State v. Waterman

Summarized by:

  • Court: Oregon Court of Appeals
  • Area(s) of Law: Criminal Law
  • Date Filed: 05-25-2022
  • Case #: A174309
  • Judge(s)/Court Below: Lagesen, C.J. for the Court; Mooney, P.J.; & Kistler, S.J.
  • Full Text Opinion

Under ORS 164.365(1)(a)(A), a conviction of first-degree criminal mischief requires proof, among other elements, that Defendant "[d]amage[d] ... property of another***[i]n an amount exceeding $1,000[.]"

Defendant was part of a group that attacked a car and broke the driver's side window by repeatedly hitting it with a large knife. Defendant appealed a conviction of first-degree criminal mischief.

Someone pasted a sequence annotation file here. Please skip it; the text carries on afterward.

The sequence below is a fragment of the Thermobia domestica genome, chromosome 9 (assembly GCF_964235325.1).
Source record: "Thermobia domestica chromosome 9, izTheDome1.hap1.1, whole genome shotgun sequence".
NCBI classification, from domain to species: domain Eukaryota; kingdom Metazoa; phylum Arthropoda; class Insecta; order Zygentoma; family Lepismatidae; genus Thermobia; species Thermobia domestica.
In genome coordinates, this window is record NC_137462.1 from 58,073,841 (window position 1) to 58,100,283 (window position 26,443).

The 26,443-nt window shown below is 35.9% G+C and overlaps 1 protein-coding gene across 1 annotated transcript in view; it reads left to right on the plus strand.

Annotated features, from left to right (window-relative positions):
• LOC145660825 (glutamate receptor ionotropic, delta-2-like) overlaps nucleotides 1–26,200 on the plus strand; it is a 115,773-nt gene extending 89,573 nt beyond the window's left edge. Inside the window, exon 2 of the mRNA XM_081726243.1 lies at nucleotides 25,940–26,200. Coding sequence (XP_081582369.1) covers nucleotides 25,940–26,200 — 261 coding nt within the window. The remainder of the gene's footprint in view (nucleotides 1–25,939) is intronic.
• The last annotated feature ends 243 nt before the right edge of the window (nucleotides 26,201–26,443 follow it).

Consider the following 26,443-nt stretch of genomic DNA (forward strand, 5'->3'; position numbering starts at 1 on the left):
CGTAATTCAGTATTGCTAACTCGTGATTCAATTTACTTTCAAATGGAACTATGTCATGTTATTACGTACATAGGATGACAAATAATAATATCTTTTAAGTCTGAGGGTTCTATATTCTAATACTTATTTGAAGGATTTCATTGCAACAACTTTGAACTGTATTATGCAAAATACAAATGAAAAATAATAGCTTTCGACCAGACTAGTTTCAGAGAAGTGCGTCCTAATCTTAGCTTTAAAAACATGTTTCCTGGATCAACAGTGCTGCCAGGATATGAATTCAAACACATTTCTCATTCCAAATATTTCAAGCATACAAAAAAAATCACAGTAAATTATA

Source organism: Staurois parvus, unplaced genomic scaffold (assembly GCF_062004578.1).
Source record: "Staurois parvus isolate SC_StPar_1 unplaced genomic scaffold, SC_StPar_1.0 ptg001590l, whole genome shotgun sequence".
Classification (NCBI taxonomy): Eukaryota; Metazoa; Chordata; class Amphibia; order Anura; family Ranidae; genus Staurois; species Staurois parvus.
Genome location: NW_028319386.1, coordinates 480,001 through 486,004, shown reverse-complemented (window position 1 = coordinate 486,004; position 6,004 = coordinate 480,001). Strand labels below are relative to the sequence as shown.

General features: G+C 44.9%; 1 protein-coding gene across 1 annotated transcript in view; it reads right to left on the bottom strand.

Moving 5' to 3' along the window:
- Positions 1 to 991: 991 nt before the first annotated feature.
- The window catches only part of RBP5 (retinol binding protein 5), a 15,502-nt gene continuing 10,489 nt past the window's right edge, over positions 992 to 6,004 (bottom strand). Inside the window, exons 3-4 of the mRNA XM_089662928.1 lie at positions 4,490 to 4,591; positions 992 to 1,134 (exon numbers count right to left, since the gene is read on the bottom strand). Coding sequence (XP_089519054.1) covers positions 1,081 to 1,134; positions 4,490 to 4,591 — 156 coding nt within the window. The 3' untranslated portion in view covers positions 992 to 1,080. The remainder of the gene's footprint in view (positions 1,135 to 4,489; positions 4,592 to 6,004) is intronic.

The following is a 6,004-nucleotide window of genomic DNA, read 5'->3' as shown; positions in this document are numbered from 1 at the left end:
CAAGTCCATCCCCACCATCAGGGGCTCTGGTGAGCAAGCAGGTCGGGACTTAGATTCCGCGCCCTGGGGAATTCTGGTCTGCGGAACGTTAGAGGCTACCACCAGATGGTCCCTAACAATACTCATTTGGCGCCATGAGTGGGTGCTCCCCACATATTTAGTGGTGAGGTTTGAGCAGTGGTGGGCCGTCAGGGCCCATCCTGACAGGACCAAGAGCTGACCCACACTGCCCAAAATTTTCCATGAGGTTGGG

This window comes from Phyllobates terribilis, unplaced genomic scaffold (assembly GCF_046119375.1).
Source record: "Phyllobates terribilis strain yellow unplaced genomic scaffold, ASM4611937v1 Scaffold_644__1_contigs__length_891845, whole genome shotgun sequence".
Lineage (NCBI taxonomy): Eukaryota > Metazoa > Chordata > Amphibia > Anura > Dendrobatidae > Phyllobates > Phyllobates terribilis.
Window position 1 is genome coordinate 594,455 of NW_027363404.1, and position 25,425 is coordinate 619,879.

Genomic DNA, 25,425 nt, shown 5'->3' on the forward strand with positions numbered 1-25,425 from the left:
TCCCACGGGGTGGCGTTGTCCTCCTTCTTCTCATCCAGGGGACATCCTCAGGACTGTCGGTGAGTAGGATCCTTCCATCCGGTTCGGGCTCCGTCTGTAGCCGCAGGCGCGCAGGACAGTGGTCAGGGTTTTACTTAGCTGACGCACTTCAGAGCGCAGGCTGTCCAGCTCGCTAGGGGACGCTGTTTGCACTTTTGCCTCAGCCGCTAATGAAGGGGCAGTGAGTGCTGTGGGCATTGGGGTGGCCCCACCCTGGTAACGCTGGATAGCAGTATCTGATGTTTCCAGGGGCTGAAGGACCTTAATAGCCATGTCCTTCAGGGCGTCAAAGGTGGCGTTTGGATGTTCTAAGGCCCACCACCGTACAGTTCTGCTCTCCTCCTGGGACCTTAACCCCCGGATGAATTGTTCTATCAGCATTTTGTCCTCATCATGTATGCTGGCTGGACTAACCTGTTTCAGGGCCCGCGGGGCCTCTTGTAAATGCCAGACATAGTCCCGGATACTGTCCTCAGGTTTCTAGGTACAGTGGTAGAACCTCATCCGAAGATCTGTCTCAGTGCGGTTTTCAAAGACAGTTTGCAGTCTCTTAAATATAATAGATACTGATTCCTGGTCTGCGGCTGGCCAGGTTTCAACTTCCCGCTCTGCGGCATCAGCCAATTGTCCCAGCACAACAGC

Defendant argued the trial court erred by failing to instruct the jury that, to convict him of first-degree criminal mischief, it had to find that the damage caused by “Defendant himself” exceeded $1,000. The State admitted that the jury instruction could allow the jury to find Defendant guilty based on damage caused by the group in excess of $1,000. Under ORS 164.365(1)(a)(A), a conviction of criminal mischief in the first degree requires proof, among other elements, that Defendant “[d]amage[d] … property of another ***[i]n an amount exceeding $1,000[.]” The Court found that the trial court erred when it did not instruct the jury that “the individual defendant” caused $1,000 or more damage to the car. The Court concluded the error was not harmless because of the probability that the jury based its determination of Defendant’s guilt on damage that other people had caused rather than damage caused by Defendant alone. Conviction on criminal mischief in the first degree reversed and remanded; remanded for resentencing; otherwise affirmed.

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